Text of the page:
AG: Burgin violated Open Records Act, city’s response ‘troubling’

BURGIN — The City of Burgin violated Kentucky’s Open Records Act by failing to respond within three days to a request from former Police Chief Jim Caldwell, the Kentucky Attorney General’s Office has ruled.

“The city’s response to Mr. Caldwell’s open records request is troubling, as it fails to recognize the city’s obligation as a public agency to comply with the requirements of (the Open Records) Act,” the ruling reads.

Caldwell, who was terminated from his position as Burgin police chief on Jan. 12, filed a wide-ranging open records request for at least 15 items on Jan. 13, according to the ruling. Under state law, public agencies must respond to such requests within three business days by either providing access to the records or citing exemptions in the law that allow the records to be withheld. 

Burgin didn’t respond to Caldwell’s request until Jan. 26 — two weeks after the request had been filed, according to the ruling.

Caldwell appealed to Attorney General Andy Beshear, claiming that on five of the items he requested, the city failed to provide all responsive records.

Beshear’s office rejected most of Caldwell’s arguments over the five items. On three of the items, the ruling found there was either was no violation of the Open Records Act or there wasn’t enough evidence to prove a violation. The ruling did find the city “more likely than not” failed to provide two grievance documents; and committed a “procedural violation” by claiming to have provided records that in fact do not exist.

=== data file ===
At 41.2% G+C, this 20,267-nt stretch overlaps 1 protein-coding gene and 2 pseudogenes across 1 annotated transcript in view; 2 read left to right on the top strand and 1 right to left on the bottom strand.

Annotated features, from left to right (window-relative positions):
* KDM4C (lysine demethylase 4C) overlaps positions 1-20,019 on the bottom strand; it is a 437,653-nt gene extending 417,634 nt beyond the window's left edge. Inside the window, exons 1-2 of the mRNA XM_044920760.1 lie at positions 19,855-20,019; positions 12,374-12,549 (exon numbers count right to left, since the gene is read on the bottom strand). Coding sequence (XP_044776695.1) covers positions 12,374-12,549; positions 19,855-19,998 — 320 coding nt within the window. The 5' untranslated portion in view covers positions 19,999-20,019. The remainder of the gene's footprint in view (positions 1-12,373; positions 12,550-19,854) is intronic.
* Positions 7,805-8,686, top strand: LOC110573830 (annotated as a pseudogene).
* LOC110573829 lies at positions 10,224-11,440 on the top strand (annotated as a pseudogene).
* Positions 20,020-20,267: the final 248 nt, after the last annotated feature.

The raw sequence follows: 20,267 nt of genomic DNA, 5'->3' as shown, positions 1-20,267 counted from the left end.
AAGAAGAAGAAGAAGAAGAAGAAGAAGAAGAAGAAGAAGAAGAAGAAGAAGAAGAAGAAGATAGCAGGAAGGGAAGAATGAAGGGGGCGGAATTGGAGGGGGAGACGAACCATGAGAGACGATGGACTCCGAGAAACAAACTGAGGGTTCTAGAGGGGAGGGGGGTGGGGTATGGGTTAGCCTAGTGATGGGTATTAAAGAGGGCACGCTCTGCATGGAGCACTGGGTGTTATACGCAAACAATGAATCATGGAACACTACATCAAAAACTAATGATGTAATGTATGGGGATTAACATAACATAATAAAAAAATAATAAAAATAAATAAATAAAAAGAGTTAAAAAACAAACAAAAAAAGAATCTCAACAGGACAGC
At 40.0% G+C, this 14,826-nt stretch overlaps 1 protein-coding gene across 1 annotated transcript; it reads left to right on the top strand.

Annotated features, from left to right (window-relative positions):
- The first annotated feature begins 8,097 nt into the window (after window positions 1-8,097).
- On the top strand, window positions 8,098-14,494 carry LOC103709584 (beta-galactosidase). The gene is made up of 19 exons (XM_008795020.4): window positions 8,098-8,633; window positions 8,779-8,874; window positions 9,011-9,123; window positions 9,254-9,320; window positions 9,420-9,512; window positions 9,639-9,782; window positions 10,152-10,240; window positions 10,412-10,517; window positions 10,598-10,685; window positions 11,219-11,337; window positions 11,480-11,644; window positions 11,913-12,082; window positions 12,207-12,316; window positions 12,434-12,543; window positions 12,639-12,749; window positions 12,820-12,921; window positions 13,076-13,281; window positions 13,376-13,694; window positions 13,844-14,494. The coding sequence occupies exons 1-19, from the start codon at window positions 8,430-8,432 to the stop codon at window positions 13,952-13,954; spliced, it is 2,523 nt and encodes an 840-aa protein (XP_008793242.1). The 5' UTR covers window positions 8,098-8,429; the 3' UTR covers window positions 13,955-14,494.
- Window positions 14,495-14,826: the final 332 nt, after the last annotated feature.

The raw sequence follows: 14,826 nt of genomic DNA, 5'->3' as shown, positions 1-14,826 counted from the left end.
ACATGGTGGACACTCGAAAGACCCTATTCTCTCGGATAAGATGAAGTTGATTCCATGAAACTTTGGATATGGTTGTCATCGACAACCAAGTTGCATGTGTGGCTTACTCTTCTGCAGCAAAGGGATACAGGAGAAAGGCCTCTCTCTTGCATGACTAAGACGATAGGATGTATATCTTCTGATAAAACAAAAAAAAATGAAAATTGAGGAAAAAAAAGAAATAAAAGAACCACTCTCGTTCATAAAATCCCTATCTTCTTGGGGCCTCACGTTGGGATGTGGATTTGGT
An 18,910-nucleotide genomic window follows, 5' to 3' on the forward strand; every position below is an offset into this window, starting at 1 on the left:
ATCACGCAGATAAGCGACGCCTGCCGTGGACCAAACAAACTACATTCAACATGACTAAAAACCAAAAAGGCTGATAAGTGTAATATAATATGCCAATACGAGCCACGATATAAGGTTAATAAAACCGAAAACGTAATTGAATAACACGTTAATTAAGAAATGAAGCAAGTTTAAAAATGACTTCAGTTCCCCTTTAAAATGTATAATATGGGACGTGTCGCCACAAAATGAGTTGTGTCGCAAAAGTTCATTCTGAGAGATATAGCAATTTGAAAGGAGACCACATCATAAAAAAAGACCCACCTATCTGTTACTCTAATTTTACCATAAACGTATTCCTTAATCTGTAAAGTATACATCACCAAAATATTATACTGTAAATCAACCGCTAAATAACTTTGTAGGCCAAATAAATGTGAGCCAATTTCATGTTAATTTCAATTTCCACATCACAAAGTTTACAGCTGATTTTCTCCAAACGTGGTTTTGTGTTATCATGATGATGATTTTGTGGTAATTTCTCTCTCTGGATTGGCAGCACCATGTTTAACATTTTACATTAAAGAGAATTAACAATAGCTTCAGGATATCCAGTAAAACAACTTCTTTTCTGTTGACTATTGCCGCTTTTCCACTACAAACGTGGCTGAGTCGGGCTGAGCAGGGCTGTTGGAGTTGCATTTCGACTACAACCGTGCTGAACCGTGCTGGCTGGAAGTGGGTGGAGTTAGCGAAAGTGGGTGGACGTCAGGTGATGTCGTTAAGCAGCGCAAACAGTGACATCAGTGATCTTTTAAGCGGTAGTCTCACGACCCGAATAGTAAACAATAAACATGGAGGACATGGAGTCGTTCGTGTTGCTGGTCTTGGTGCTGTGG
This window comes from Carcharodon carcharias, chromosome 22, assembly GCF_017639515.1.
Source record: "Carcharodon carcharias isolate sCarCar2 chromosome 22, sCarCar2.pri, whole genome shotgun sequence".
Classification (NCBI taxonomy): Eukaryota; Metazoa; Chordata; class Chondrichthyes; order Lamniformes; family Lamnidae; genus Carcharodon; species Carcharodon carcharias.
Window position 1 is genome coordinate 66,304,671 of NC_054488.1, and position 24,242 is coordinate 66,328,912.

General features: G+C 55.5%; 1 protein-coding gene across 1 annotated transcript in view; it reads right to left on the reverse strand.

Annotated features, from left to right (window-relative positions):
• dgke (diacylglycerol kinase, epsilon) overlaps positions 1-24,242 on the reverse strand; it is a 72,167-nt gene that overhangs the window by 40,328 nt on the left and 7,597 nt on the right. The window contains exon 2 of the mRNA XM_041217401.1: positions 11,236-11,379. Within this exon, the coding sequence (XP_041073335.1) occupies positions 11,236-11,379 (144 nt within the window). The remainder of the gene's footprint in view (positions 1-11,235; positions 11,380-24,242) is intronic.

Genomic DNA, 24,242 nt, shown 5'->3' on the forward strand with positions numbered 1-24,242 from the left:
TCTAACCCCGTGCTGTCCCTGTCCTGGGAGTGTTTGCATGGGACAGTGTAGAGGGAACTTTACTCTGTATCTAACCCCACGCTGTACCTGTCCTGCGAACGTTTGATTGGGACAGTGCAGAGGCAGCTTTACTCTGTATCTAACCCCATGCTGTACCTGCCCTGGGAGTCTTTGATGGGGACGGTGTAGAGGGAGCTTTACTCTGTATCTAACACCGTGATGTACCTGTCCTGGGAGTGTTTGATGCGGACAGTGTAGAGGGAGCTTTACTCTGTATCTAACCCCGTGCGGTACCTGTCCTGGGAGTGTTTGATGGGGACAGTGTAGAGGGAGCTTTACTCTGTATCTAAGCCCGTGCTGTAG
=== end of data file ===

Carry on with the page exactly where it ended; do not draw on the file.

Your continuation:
The ruling took more of an issue with the city’s response to Caldwell’s request. According to the ruling, the city’s response to Caldwell’s appeal included the following statement:

“There are only two of us clerks working in city hall and we are paid to work 22 hours per week each. Some of the regular work is time-sensitive, such as paying bills, making tax payments, sending out quarterlies, W-2’s, 1099’s, etc. When James Caldwell came to check on his request, I explained this to him and said I would get to his request as soon as I could.”

The ruling notes that state law requires a response to all open records requests within three business days; it went on to call the city’s response “troubling.”

“As the city’s response to the request was six business days beyond the three days statutorily allowed, that response was a violation,” the ruling reads.

Burgin City Hall was not open Monday. A call to Hensley was not immediately returned.

In May 2016, Caldwell was injured and became temporarily unable to work. In September, Caldwell said he received medical clearance to return to work, but Hensley decided the city needed a separate physical conducted.

While Caldwell and Hensley were going back and forth over whether Caldwell could return to work, Caldwell was also running for a seat on Burgin City Council, which he won handily, receiving the most votes of all the candidates.

But Caldwell resigned his seat in December, believing he would be resuming his job duties as police chief. On Jan. 12, Hensley terminated Caldwell — allegedly for insubordination.

Caldwell responded by filing his open records request, as well as a grievance with the city.

This is the second time in less than a year that the Kentucky Attorney General has ruled Burgin violated the Open Records Act. In a ruling issued July 25, 2016, the attorney general found that Burgin committed three violations by denying requests for documents improperly. In that case, Caldwell’s brother, David Caldwell, had requested city financial records; meeting minutes and an audio recording; documents concerning an investigation by the Mercer County Ethics Boards; and documents concerning an incident where “a bullet struck a residence.”

“The city’s response consisted of handwritten notes on a copy of Mr. (David) Caldwell’s request,” the ruling in that earlier case stated. “… This is an inadequate response.”